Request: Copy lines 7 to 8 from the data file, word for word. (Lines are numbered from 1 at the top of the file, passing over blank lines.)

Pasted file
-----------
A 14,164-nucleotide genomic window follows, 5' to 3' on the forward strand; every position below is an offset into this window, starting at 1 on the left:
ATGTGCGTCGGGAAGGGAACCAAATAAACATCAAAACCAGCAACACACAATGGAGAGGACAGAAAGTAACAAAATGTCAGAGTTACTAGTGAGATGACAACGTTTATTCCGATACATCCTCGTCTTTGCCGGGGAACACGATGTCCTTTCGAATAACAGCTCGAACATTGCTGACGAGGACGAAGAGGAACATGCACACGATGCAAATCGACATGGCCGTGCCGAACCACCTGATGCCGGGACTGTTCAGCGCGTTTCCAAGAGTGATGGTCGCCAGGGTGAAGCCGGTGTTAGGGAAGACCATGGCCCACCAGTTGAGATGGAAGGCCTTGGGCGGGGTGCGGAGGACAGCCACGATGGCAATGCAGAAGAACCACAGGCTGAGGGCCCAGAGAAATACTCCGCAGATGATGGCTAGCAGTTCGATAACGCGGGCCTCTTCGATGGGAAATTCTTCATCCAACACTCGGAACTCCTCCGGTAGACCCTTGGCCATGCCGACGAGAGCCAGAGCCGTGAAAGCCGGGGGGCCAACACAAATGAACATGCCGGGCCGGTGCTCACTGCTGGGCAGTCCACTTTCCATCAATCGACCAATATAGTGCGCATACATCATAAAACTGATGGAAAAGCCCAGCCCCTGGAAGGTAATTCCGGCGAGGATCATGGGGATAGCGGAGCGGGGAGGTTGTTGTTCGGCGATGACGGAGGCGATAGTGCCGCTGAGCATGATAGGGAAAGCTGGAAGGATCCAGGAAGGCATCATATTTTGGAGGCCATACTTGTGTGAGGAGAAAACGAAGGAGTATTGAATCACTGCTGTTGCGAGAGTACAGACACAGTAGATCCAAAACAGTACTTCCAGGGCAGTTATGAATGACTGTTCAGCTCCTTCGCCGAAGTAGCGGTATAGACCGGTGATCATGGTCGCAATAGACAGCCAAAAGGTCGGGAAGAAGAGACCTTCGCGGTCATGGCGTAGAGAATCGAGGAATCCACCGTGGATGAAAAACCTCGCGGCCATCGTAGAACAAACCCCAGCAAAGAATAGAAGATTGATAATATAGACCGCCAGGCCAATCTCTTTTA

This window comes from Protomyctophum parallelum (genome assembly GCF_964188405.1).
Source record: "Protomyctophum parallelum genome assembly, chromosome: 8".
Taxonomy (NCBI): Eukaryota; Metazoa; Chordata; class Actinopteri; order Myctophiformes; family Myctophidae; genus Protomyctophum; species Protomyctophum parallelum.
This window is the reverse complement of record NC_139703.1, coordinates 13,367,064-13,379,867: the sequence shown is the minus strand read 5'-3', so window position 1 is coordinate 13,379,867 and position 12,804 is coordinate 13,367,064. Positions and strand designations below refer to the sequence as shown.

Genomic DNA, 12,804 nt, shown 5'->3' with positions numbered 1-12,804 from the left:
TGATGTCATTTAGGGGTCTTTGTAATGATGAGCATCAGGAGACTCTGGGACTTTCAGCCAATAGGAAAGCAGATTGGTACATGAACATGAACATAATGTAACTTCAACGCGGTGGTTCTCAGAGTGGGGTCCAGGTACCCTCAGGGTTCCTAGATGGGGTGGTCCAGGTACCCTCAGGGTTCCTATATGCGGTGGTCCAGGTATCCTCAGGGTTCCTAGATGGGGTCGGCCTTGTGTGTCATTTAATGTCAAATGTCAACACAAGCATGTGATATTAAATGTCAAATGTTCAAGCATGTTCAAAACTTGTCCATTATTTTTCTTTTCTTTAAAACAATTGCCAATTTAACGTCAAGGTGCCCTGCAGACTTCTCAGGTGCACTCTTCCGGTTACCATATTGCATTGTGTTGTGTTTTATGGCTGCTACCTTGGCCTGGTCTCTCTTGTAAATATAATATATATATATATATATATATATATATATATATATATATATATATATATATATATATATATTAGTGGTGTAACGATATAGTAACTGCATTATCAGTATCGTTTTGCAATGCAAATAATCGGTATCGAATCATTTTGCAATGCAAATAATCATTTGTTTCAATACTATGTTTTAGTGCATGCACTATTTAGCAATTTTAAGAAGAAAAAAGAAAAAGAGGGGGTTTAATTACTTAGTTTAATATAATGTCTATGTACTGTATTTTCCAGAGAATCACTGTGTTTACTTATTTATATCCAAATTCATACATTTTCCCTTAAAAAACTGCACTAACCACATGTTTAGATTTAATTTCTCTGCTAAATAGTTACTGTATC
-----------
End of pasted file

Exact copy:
Genomic DNA, 12,804 nt, shown 5'->3' with positions numbered 1-12,804 from the left:
TGATGTCATTTAGGGGTCTTTGTAATGATGAGCATCAGGAGACTCTGGGACTTTCAGCCAATAGGAAAGCAGATTGGTACATGAACATGAACATAATGTAACTTCAACGCGGTGGTTCTCAGAGTGGGGTCCAGGTACCCTCAGGGTTCCTAGATGGGGTGGTCCAGGTACCCTCAGGGTTCCTATATGCGGTGGTCCAGGTATCCTCAGGGTTCCTAGATGGGGTCGGCCTTGTGTGTCATTTAATGTCAAATGTCAACACAAGCATGTGATATTAAATGTCAAATGTTCAAGCATGTTCAAAACTTGTCCATTATTTTTCTTTTCTTTAAAACAATTGCCAATTTAACGTCAAGGTGCCCTGCAGACTTCTCAGGTGCACTCTTCCGGTTACCATATTGCATTGTGTTGTGTTTTATGGCTGCTACCTTGGCCTGGTCTCTCTTGTAAATATAATATATATATATATATATATATATATATATATATATATATATATATATATATATATATATATTAGTGGTGTAACGATATAGTAACTGCATTATCAGTATCGTTTTGCAATGCAAATAATCGGTATCGAATCATTTTGCAATGCAAATAATCATTTGTTTCAATACTATGTTTTAGTGCATGCACTATTTAGCAATTTTAAGAAGAAAAAAGAAAAAGAGGGGGTTTAATTACTTAGTTTAATATAATGTCTATGTACTGTATTTTCCAGAGAATCACTGTGTTTACTTATTTATATCCAAATTCATACATTTTCCCTTAAAAAACTGCACTAACCACATGTTTAGATTTAATTTCTCTGCTAAATAGTTACTGTATC